Current Practices of IAC/Ask Toolbars
- Installation Screenshots
Current Practices of IAC/Ask Toolbars - Ben Edelman
[ Using the "Ask Jeeves" Name | Advertising on "TheKidzPage" | FullContext Spyware Promoting Ask | SearchingBooth Spyware Promoting Ask | DollarRevenue Spyware Promoting Ask | EULA Link Off-Screen | Resulting PPC Ads | False Statements in Installation Sequence ]
These Toolbars Are Described as Coming from "Ask Jeeves" and "Ask"
Ask's toolbar installations continued to describe Ask's toolbars as coming from "Ask Jeeves, Inc." For example, this designation appears within the code-signing area of the toolbar installer -- the key place where Windows software developers are to label their software with their true and correct name. Screenshot taken on October 13, 2006.
Third-party installers also still prominently claim installations are "by Ask Jeeves." Screenshot taken on October 15, 2006.
IAC's corporate site describes FunWebProducts (the devision that makes these toolbars) as fallling within Ask.com. Screenshot taken on October 13, 2006:
Ask Toolbar Promoted on TheKidzPage
The screenshot below, prepared on September 30, shows an Ask ad (the tall "get fun, new cursors!" ad at screen left) placed on thekidzpage.com, which caters substantially to kids.
FullContext Injection Promoting Ask
FullContext injects an Ask ad into Google, without Google's permission. Notice the Ask ad at page top-center, a place where Google does not sell ads to any company at any price. FullContext accomplishes this injection using its spyware, which is widely installed onto users' PCs without their consent. Screenshot taken on August 29, 2006.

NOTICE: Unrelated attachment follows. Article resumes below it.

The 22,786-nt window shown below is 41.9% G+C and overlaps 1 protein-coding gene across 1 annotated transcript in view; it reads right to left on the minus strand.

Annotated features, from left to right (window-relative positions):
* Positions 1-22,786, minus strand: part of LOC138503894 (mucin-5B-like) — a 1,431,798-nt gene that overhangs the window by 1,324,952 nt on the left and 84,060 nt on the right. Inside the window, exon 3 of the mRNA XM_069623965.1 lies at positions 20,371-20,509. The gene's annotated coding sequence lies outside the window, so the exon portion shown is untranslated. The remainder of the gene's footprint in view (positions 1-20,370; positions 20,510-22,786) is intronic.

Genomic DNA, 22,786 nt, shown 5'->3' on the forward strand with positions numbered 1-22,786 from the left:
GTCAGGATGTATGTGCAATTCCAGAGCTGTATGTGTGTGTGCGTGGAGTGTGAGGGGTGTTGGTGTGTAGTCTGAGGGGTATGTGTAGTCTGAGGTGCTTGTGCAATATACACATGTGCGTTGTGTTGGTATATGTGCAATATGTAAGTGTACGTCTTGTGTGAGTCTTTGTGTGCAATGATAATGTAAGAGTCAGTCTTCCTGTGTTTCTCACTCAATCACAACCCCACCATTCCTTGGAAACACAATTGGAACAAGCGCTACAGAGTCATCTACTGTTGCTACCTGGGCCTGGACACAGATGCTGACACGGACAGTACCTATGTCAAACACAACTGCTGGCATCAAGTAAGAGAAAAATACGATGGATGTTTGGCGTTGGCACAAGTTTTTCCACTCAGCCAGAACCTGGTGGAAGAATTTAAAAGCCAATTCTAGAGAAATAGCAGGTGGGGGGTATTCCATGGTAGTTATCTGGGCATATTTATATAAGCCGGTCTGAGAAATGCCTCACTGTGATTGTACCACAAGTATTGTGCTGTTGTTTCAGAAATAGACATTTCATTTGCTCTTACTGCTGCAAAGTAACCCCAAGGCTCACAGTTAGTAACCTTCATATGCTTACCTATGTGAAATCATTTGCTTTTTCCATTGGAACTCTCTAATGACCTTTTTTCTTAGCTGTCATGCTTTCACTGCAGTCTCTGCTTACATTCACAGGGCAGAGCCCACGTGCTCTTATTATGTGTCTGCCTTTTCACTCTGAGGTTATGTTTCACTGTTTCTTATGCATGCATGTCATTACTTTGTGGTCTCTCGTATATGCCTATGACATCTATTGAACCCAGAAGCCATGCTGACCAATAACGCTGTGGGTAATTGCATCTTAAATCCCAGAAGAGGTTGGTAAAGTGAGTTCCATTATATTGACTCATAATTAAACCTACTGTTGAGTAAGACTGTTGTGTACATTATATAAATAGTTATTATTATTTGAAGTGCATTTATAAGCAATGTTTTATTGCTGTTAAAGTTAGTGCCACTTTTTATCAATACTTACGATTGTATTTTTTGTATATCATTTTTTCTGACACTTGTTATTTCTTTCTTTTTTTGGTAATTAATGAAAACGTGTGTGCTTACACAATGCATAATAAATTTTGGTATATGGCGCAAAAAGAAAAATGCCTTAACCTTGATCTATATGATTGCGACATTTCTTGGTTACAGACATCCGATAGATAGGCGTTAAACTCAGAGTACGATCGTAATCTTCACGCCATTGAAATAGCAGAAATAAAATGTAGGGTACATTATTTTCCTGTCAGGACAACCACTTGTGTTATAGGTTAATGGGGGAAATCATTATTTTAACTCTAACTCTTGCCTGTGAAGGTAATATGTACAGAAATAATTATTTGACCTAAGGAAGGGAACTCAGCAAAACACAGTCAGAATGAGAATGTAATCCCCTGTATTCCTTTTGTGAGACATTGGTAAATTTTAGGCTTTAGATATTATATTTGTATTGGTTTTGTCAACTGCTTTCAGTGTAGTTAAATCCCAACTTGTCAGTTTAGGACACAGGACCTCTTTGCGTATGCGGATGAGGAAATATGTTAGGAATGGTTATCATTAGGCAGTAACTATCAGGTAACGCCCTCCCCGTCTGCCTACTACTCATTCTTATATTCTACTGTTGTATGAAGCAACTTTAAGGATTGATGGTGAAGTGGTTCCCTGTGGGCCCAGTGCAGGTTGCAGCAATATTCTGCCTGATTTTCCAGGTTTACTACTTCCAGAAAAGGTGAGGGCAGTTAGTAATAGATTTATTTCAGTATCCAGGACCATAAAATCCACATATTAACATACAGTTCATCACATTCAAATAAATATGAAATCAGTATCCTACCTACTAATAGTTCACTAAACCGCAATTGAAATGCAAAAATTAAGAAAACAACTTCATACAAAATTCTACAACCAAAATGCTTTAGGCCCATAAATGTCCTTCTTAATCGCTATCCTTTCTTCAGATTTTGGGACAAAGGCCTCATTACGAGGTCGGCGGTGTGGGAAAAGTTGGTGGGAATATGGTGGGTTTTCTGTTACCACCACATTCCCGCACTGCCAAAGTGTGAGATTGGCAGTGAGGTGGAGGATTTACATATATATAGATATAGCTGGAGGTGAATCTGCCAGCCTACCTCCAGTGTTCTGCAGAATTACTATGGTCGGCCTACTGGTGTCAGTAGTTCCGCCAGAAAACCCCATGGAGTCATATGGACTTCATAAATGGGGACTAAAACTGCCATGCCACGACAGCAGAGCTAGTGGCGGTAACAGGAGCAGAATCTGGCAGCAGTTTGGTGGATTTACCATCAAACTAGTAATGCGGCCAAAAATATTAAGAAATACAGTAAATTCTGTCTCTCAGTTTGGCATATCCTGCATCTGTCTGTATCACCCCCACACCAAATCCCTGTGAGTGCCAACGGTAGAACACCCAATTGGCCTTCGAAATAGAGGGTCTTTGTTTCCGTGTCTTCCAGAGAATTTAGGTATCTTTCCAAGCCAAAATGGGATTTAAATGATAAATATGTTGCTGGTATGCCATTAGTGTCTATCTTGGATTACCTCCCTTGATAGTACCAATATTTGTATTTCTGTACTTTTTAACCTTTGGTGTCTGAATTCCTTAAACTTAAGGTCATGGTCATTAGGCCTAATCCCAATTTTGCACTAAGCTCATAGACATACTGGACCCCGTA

SearchingBooth Promoting Ask
SearchingBooth shows an Ask "e-Cards" ad as a pop-up. SearchingBooth spyware is widely installed without consent. Screenshot taken on October 2, 2006.
DollarRevenue Promoting Ask, Covering Other Ads
Spyware from DollarRevenue replaced the ad originally shown by c|net News.com, instead showing this Ask "smiley" ad instead. That is, the Ask ad completely and exactly covered the ad c|net had intended to place into this page. I have on file a packet log and video sufficient to prove that this placement was performed by DollarRevenue spyware, not by c|net. Screenshot taken on October 3, 2006.
Ad Landing Pages with the EULA Link Off-Screen
Ask staff claim that their landing pages always include a link to Ask's EULA, even when landing pages are viewed on 800x600 screens. That claim is inaccurate. See e.g. the screenshot below, the result of clicking the SearchingBooth-delivered ad shown above. Notice the lack of an on-screen link to the EULA. I retain a video on file showing that this screenshot correctly captures the window exactly as it appeared on my screen. (I did not move, resize, or change the window in any way.) Screenshot taken on October 2, 2006.
Resulting Landing Pages and Excessive Sponsored Links
Ask's landing pages include unusually numerous and prominent ads. For example, this screenshot shows the first of 2+ pages of sponsored links, all of which appeared above even the first organic (ordinary, non-sponsored) result. Screenshot taken on October 14, 2006.
False Statements in Installation Sequence
This Ask installation statements misrepresent Ask's effects on browser arrangement. In particular, this screen shows Ask's search box ("My Web Search") inserted at the browser's top right, with the Address Bar remaining in its usual position at top-left. In fact Ask's true practice is exactly the opposite. Screenshot made on October 14, 2006.